Acupuncture

Acupuncture

PEP Topic 
Lymphedema
Description 

Acupuncture is a method of producing analgesia or altering the function of a body system by inserting fine, wire-thin needles (about the diameter of a strand of hair) into acupoints along a specific meridian (i.e., channels in the body that transport energy) on the body. The needles are twirled or energized electronically or are warmed and left in place for approximately 20–30 minutes. The acupuncture point P6 is most commonly used for treatment of nausea and vomiting. Acupuncture has been evaluated in lymphedema as well as anxiety, chemotherapy-induced nausea and vomiting, dyspnea, pain, hot flashes, depression, sleep-wake disturbance, peripheral neuropathy, and fatigue.

Effectiveness Not Established

Research Evidence Summaries

Cassileth, B.R., Van Zee, K.J., Chan, Y., Coleton, M.I., Hudis, C.A., Cohen, S., . . . Vickers, A.J. (2011). A safety and efficacy pilot study of acupuncture for the treatment of chronic lymphoedema. Acupuncture in Medicine: Journal of the British Medical Acupuncture Society, 29(3),170–172.

doi:10.1136/aim.2011.004069
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Study Purpose:

To evaluate the safety and effectiveness of acupuncture in women diagnosed with chronic lymphedema

Intervention Characteristics/Basic Study Process:

Women with chronic lymphedema after breast cancer surgery received acupuncture twice a week for four weeks using Acupoint prescription, chosen by consensus from members of the Memorial Sloan Kettering Cancer Center Integrative Medicine Service certified acupuncturists.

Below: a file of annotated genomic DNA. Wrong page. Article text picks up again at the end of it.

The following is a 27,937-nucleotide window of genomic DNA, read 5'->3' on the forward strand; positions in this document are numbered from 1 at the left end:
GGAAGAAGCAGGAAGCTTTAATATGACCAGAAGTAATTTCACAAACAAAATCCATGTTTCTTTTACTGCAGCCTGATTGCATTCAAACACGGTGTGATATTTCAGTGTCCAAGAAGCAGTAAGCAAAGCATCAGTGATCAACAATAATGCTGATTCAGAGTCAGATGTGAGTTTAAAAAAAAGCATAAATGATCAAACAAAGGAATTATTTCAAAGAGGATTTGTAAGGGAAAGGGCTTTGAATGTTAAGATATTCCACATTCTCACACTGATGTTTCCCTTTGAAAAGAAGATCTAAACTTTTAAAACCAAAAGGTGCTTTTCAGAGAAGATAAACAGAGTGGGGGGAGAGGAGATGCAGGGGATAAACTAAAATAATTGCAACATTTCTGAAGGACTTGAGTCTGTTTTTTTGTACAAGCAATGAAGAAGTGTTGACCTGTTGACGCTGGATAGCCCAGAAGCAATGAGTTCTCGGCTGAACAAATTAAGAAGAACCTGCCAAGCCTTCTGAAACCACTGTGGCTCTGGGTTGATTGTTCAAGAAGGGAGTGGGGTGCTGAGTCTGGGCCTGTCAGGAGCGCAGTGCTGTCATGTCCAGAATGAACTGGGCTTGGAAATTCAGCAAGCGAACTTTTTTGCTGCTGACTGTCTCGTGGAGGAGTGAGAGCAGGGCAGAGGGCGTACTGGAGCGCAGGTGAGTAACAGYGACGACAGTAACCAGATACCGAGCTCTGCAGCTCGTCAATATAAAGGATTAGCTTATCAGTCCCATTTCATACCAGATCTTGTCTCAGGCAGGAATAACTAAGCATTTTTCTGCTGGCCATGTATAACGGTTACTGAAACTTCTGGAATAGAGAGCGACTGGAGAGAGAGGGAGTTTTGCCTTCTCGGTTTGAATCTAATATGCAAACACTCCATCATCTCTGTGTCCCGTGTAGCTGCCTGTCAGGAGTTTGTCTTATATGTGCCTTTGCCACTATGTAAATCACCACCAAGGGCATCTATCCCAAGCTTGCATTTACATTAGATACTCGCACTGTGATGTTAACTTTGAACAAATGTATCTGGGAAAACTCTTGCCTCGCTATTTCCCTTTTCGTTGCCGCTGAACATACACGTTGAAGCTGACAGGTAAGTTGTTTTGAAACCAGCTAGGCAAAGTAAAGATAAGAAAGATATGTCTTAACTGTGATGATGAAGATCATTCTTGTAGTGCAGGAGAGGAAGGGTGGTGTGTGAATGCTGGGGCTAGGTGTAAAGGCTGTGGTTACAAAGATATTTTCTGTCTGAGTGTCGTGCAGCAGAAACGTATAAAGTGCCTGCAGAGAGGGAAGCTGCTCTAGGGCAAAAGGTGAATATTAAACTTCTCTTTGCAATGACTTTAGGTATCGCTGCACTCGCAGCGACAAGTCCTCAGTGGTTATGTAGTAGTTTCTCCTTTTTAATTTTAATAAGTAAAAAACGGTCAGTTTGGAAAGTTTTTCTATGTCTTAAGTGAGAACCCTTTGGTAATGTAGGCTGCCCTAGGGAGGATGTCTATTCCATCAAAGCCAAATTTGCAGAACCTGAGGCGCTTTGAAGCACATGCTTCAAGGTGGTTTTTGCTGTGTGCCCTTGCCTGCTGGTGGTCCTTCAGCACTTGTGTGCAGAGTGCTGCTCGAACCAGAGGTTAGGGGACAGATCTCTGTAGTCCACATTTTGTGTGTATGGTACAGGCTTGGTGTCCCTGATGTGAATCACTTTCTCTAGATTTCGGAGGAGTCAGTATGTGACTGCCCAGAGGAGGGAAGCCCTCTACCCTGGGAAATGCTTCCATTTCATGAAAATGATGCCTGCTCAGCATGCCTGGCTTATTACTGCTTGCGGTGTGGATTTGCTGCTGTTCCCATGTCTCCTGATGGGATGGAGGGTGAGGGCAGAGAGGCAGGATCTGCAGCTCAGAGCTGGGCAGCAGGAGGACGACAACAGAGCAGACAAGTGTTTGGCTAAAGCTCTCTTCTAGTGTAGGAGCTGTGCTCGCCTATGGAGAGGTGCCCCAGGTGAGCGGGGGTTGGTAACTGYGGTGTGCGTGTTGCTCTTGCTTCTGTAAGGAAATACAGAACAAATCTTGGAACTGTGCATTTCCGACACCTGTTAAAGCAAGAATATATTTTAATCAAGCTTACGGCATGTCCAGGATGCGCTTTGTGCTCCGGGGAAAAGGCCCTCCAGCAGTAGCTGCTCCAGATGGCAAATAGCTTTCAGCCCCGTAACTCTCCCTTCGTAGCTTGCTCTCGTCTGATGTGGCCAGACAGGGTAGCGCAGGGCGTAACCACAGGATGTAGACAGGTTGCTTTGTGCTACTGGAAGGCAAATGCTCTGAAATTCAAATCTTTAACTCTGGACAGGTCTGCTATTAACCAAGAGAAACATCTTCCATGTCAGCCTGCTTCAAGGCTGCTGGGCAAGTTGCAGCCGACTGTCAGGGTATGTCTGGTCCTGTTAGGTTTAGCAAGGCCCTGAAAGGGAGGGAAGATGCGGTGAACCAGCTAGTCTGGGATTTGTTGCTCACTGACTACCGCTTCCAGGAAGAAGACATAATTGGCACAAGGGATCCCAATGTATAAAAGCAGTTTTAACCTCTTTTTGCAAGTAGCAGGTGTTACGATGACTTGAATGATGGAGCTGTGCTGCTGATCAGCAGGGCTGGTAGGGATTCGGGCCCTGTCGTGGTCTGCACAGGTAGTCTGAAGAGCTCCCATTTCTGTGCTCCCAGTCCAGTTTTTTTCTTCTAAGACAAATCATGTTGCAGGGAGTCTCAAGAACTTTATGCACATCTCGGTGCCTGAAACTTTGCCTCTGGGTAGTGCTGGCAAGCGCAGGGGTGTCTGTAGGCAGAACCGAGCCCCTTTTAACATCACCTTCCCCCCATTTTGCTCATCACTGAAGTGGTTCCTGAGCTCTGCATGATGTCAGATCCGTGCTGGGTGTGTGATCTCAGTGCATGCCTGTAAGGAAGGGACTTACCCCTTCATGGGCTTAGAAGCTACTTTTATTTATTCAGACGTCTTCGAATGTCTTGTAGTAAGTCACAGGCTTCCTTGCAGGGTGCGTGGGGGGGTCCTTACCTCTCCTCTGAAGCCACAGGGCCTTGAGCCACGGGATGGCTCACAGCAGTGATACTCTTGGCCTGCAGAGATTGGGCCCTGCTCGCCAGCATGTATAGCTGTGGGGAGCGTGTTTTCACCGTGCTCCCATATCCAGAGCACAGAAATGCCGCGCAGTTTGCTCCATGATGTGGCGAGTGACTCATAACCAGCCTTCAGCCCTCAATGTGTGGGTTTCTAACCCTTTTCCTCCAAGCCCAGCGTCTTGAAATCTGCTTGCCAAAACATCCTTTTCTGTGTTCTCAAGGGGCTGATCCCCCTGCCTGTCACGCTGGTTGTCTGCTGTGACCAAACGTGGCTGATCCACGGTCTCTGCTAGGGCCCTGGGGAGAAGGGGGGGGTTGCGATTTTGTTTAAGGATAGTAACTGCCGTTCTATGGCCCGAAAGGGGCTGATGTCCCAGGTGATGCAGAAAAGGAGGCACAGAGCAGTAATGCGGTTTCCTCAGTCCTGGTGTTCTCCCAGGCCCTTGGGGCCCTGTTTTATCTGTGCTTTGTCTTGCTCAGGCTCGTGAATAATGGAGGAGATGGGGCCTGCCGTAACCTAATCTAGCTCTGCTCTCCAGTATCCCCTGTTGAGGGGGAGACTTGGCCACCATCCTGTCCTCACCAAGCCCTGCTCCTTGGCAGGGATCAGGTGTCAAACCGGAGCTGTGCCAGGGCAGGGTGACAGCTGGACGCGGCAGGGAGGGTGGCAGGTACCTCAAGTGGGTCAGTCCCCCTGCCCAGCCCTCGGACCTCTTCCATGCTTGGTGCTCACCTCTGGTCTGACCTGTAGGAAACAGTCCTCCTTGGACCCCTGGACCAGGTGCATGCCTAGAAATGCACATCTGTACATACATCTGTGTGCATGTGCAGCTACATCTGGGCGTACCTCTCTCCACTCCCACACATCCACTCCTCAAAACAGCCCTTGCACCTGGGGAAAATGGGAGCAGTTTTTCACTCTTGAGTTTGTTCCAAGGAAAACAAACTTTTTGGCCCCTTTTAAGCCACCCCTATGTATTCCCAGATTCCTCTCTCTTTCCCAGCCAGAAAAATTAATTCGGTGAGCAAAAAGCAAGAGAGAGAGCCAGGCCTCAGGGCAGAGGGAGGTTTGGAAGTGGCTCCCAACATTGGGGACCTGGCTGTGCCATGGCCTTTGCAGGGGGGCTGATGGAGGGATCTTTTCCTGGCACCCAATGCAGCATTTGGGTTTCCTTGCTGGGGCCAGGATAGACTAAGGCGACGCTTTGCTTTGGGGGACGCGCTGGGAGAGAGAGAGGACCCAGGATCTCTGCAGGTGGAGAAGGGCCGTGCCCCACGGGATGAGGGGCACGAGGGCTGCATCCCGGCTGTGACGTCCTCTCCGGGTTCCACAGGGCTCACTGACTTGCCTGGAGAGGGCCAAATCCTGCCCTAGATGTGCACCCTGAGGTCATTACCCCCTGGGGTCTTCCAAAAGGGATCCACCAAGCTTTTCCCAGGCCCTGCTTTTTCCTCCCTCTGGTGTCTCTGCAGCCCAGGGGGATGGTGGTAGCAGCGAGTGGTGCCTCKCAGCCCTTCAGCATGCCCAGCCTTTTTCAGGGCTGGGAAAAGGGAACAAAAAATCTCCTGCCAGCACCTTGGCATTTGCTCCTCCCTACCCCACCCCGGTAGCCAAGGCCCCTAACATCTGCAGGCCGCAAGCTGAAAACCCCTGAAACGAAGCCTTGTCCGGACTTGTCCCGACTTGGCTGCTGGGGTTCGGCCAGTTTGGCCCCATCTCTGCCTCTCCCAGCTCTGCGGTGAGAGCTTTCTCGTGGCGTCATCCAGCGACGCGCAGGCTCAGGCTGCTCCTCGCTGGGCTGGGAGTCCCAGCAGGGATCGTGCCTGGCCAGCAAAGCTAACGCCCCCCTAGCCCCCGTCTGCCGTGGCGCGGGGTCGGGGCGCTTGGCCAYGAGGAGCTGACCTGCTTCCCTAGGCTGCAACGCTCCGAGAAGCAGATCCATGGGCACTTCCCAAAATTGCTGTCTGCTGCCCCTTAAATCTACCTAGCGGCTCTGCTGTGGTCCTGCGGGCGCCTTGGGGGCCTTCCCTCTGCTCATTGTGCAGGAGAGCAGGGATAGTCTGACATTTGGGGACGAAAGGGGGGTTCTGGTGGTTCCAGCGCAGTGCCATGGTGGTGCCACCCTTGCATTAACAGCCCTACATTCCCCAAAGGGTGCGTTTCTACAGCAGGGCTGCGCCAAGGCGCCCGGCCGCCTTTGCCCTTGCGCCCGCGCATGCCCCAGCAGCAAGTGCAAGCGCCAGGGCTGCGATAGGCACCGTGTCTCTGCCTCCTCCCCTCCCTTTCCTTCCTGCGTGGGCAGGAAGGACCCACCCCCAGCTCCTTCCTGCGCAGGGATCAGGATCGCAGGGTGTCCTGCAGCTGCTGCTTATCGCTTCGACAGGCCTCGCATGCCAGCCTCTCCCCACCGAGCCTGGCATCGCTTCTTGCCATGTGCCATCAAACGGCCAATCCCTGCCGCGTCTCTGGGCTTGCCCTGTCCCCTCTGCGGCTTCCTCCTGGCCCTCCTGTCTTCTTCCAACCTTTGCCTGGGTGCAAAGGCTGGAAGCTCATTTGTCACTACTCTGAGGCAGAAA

Sample Characteristics:

  • The study sample (N = 9) was comprised of female patients aged 18 years or older.
  • Median age of patients was 54 years.
  • All patients had lymphedema (arm circumference greater than 2 cm in comparison to unaffected arm) for at least six months and no more than five years as a result of surgery or radiation therapy for breast cancer.
  • Patients were excluded from the study if they had previous acupuncture treatment for lymphedema or current use of diuretics.

Setting:

The study took place at the Integrative Medicine Service and Department of Epidemiology and Biostatistics at the Memorial Sloan-Kettering Cancer Center in New York.

Phase of Care and Clinical Applications:

The study has clinical applicability for late effects and survivorship.

Study Design:

The study used a prospective pilot design.

Measurement Instruments/Methods:

  • Upper extremity volume was measured at two places on both the affected and unaffected extremities. The site with the greater difference between the affected and unaffected arms was used to determine the baseline measurement and assess outcome by comparing changes in the baseline measures.
  • Positive response was considered to be 30% reduction in the difference in size between affected and unaffected upper extremities after four weeks of treatment.

Results:

After nine subjects were treated, four women demonstrated a 30% reduction in limb volume after four weeks of treatment, with no significant adverse events occurring. Some patients did experience minor toxicities, such as slight bruising or minor pain at acupuncture site shortly after treatment.

Conclusions:

The pilot study suggests that acupuncture for women with arm lymphedema may be practical and was not associated with significant adverse effects. Further research in this area to establish safety and begin to evaluate effectiveness is planned.

Limitations:

  • The sample size was small with less than 30 patients.
  • Sample characteristics present a risk of bias.
  • Measurements and methods were not well described.